The "affordable food" deception: how the real costs of pesticides are hidden, and food justice is being obstructed

Peter Clausing, Brian Garvey

Research output: Chapter in Book/Report/Conference proceedingChapter

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Abstract

Cheapening labor is essential for firm competitiveness and profitability in a capitalist economy and, for the labor force to be constantly renewed, labor needs to eat cheaply. The widespread use of pesticides is a favored means to make food production more "cost-effective." This is possible, however, only because a considerable part of the cost of pesticides is socialized. Our narrative review is based on research of available literature and publicly available statistics. The continued externalization of risk includes avoidance of the cost of regulatory measures and of the considerable health and environmental costs that are instead paid by public tax monies and health insurance for example. Even conservative estimates indicate hidden costs some two to three times higher than the global annual sales of pesticides (currently ca. $60 billion), while reduced "healthy life expectancy" of farmers and the general population remain a hallmark of pesticide use. This chapter, following an interrogation of the sectoral production statistics and of the costs involved in regulation and human harm, contends that pesticides impose substantial public costs that are belied by the agrochemical industry mantra of cheap food and the avowed necessity of pesticides to feed the world and its workers.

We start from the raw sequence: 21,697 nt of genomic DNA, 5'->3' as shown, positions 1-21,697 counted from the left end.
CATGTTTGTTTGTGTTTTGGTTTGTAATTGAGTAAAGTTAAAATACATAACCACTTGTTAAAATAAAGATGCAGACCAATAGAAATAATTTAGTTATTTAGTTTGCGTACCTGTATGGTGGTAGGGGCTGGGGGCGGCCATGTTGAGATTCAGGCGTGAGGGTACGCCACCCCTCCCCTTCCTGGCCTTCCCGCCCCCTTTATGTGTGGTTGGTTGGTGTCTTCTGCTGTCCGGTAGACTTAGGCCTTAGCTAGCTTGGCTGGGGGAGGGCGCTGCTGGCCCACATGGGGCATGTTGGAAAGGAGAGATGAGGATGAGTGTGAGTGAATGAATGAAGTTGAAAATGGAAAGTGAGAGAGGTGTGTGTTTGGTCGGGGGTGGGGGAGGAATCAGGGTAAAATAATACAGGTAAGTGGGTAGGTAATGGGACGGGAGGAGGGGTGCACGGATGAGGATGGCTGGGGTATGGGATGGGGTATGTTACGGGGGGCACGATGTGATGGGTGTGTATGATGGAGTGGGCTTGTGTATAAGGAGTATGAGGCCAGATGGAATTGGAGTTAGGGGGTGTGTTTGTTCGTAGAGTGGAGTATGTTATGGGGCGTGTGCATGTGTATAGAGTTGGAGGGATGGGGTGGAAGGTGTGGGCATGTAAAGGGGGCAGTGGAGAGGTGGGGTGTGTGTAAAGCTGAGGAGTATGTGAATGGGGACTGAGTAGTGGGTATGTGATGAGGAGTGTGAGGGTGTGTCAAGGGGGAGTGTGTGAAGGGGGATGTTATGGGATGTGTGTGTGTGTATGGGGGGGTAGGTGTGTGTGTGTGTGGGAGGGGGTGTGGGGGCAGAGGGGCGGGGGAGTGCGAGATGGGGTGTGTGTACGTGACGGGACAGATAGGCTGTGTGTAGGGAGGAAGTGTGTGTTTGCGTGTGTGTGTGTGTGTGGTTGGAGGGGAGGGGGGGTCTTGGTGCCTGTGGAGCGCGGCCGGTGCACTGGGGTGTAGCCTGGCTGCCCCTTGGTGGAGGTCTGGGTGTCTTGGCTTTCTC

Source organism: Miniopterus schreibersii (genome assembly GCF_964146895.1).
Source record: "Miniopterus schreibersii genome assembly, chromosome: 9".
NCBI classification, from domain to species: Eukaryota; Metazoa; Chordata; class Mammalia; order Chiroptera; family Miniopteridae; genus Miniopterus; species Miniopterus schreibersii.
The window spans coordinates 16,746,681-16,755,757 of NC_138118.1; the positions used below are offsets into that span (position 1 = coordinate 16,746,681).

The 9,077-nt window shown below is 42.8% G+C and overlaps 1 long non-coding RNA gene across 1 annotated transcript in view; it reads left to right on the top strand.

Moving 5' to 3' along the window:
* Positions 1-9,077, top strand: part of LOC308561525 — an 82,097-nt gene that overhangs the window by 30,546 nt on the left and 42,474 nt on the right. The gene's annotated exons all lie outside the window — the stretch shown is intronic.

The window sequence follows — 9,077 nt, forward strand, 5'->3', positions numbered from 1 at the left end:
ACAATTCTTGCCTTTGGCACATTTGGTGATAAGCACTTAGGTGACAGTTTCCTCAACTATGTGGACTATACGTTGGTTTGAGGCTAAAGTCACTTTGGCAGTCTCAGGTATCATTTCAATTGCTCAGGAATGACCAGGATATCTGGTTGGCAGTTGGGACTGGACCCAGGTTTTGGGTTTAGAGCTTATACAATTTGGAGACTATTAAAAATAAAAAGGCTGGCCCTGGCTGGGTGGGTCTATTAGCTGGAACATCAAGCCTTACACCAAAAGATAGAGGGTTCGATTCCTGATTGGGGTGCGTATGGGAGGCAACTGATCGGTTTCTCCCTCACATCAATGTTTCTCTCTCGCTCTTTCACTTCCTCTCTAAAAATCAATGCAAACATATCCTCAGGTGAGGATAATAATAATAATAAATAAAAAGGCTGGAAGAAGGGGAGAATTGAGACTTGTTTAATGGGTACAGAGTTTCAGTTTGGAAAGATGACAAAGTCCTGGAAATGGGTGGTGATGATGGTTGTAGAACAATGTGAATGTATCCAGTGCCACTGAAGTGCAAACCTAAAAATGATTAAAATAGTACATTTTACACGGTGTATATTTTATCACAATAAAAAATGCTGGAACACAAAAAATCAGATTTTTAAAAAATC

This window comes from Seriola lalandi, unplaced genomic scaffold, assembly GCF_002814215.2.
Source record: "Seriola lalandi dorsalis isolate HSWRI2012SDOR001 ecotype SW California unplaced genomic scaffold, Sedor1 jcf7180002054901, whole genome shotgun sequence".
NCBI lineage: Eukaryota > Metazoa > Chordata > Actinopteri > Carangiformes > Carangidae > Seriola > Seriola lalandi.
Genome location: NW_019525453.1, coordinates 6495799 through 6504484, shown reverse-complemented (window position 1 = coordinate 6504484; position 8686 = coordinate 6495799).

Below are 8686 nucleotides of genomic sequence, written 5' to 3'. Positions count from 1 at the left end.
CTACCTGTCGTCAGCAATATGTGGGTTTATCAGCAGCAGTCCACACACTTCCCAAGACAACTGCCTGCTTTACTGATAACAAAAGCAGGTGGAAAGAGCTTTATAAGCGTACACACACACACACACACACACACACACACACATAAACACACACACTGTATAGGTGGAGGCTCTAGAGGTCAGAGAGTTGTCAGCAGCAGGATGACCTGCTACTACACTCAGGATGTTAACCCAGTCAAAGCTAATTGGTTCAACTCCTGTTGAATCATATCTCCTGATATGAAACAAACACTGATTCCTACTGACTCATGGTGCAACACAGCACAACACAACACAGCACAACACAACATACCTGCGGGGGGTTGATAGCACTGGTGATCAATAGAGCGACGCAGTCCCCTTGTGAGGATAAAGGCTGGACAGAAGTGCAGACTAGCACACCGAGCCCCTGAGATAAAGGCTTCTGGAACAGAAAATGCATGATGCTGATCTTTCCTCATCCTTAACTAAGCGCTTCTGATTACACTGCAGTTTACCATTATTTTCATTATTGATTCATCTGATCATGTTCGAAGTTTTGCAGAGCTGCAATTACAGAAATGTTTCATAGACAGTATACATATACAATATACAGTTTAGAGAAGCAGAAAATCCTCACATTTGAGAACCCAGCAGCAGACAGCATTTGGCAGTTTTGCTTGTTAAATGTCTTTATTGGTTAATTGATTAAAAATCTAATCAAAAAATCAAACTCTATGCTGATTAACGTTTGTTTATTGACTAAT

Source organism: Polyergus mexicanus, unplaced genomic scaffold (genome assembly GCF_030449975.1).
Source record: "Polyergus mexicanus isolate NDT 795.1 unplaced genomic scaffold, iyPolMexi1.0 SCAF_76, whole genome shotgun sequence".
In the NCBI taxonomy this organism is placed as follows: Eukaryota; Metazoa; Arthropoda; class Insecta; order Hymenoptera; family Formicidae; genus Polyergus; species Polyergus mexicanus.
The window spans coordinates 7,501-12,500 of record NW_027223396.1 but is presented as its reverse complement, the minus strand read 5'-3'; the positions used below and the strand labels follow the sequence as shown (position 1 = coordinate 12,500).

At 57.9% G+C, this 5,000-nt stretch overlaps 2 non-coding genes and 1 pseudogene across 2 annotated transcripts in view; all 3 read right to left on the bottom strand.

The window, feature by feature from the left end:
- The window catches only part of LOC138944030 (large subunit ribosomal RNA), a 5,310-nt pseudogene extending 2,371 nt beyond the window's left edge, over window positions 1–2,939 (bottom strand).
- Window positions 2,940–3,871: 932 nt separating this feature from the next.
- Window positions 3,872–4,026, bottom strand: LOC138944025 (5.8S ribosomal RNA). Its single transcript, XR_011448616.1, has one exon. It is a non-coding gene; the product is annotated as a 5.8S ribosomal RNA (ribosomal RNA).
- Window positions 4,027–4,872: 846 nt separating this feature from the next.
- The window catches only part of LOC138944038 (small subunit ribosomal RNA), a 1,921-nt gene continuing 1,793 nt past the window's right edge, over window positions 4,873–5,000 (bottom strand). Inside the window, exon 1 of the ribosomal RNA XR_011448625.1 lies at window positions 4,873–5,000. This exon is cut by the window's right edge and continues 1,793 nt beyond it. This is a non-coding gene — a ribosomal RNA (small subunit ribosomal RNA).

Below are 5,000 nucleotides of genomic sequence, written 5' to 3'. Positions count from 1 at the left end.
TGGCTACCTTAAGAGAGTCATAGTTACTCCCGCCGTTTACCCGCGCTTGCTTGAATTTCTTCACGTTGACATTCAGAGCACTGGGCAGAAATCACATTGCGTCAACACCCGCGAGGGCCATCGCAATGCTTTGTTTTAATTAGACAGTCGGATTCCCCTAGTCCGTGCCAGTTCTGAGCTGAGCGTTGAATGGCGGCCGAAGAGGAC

Original languageEnglish
Title of host publicationSocial Activism - New Challenges in a (Dis)connected World
EditorsSandro Serpa, Diann Kelly
Place of Publication[SI]
Chapter4
Number of pages13
ISBN (Electronic)9781837698790
DOIs
Publication statusPublished - 12 Oct 2023

Keywords

  • pesticides
  • food justice
  • health
  • hidden costs
  • externalization

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